Hospital association signs pledge to eliminate health care disparities
Earlier this year, the Oregon Association of Hospitals and Health Systems’ Board of Trustees unanimously voted to endorse the American Hospital Association’s #123forEquity Pledge to Act to Eliminate Health Care Disparities.
Health disparities are differences in health that are avoidable, unfair or unjust. This pledge enables hospitals to take measurable action on their belief that nobody should be denied the chance to live a long and healthy life because of social, economic or environmental conditions.
“As stewards of community health, it is our commitment to ensure that patients have equal access to medical care when they need it,” said Jim Mattes, chair of the OAHHS Board of Trustees and President & CEO of Grande Ronde Hospital in La Grande. “This pledge supports our vision to deliver quality health care without disparity to all those in need of our services.”
By signing the pledge, OAHHS has agreed to urge all Oregon hospitals to sign the #123forEquity Pledge and assist them in their efforts to eliminate health care disparities. So far, 25 Oregon hospitals have signed.
“Critical to the success of the #123forEquity campaign is a collective, statewide effort,” said Andy Davidson, President & CEO of OAHHS. “We are proud that many of Oregon’s hospitals have already signed the pledge, and we are ready to assist all hospitals in achieving this important goal.”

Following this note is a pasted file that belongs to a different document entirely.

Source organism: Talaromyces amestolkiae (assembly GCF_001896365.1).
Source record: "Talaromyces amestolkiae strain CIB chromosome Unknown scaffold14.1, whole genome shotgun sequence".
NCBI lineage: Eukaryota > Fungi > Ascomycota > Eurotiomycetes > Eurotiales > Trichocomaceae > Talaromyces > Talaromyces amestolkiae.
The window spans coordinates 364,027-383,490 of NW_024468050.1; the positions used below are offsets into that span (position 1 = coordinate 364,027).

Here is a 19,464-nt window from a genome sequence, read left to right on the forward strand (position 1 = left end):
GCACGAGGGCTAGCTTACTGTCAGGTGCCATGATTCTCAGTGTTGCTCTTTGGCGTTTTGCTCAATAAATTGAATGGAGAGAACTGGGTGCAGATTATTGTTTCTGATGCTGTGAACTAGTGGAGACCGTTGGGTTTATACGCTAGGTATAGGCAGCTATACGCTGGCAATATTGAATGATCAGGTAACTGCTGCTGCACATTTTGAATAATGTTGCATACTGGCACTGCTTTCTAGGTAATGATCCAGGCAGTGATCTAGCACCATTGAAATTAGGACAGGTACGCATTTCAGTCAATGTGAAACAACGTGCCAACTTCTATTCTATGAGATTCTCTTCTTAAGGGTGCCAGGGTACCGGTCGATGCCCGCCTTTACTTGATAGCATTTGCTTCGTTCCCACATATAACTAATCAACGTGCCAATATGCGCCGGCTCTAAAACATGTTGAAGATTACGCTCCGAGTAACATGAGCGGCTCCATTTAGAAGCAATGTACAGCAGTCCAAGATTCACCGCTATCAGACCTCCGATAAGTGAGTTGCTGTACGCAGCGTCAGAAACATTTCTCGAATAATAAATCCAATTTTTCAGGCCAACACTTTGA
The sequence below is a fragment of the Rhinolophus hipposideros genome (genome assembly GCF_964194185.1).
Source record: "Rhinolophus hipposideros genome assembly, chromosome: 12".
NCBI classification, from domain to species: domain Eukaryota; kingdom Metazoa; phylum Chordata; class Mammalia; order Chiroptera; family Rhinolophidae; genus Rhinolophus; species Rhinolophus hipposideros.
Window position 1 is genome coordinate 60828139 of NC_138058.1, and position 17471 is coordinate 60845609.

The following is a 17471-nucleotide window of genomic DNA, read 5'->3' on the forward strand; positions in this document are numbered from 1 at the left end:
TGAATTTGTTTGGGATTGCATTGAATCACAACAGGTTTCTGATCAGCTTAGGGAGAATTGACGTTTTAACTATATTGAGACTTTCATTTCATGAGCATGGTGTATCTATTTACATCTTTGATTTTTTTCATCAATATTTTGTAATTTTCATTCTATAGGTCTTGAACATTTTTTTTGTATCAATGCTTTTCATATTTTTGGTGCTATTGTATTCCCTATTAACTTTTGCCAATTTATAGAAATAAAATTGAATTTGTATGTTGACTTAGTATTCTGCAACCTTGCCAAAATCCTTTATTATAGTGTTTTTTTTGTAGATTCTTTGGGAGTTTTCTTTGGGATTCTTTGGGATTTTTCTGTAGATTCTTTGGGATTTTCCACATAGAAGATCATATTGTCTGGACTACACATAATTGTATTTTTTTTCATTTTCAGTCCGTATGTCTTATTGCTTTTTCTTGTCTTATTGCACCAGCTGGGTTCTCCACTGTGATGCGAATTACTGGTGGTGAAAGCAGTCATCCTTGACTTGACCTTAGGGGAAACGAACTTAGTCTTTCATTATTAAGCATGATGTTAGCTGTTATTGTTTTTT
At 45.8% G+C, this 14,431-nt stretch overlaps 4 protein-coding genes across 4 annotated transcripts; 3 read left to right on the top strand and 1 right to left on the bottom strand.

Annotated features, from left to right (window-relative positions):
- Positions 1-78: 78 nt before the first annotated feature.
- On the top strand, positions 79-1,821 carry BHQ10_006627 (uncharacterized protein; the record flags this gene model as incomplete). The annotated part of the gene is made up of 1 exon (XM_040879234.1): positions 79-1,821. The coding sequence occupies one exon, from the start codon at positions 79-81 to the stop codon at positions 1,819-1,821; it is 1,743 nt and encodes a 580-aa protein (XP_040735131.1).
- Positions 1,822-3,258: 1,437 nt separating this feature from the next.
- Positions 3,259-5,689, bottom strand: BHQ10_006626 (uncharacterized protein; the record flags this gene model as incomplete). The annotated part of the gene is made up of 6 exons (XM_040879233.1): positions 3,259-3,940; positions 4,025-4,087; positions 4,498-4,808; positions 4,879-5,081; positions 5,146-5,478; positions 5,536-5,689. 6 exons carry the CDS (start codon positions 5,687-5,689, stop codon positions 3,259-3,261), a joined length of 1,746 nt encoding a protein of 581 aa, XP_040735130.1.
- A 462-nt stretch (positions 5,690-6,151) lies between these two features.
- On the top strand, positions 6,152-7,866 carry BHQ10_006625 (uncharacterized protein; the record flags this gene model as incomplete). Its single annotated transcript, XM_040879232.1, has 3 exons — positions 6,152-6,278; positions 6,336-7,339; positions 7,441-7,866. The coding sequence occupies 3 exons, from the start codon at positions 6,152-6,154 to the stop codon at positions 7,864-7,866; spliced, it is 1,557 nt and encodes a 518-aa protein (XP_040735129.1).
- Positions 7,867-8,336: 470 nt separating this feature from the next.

Nationally, hospitals are making progress to achieve health equity, but more work needs to be done, according to a biennial benchmarking survey by the Institute for Diversity in Health Management. The survey found significant increases from 2013 in the percentage of hospitals that are using data on patient race, ethnicity and language to identify gaps in care and implement programs to improve quality. However, fewer than half of the hospitals surveyed used the data in this way.
The survey also found that 80 percent of hospitals educate all clinical staff during orientation about how to address the unique cultural and linguistic factors affecting the care of patients, and 79 percent offer continuing education opportunities on cultural competence. While minorities represent 32 percent of hospital patients nationally in 2015, according to the survey, only 14 percent of hospital board members and 11 percent of executive leadership were minorities – similar to the results of the 2013 survey.
“Hospitals across America are working hard to advance quality and improve care for every individual,” said AHA President & CEO Rick Pollack. “Understanding why different patient populations in a community may experience different outcomes is a critical piece of those efforts. The survey tells us that we have not made as much progress as we would have liked in some key areas. It shines a light on where more attention is needed to meet the expectations of patients and communities.”
By signing the #123forEquity Pledge, hospitals agree to:
- Choose a quality measure to stratify by race, ethnicity or language preference, or other sociodemographic variables (such as income, disability, veteran status, sexual orientation and gender).
- Determine if a health care disparity exists in this quality measure. If yes, design a plan to address this gap.
- Provide cultural competency training for all staff or develop a plan to ensure staff receives cultural competency training.
- Have a dialogue with their board and leadership team on how to reflect the community and what actions can be taken to address any gaps.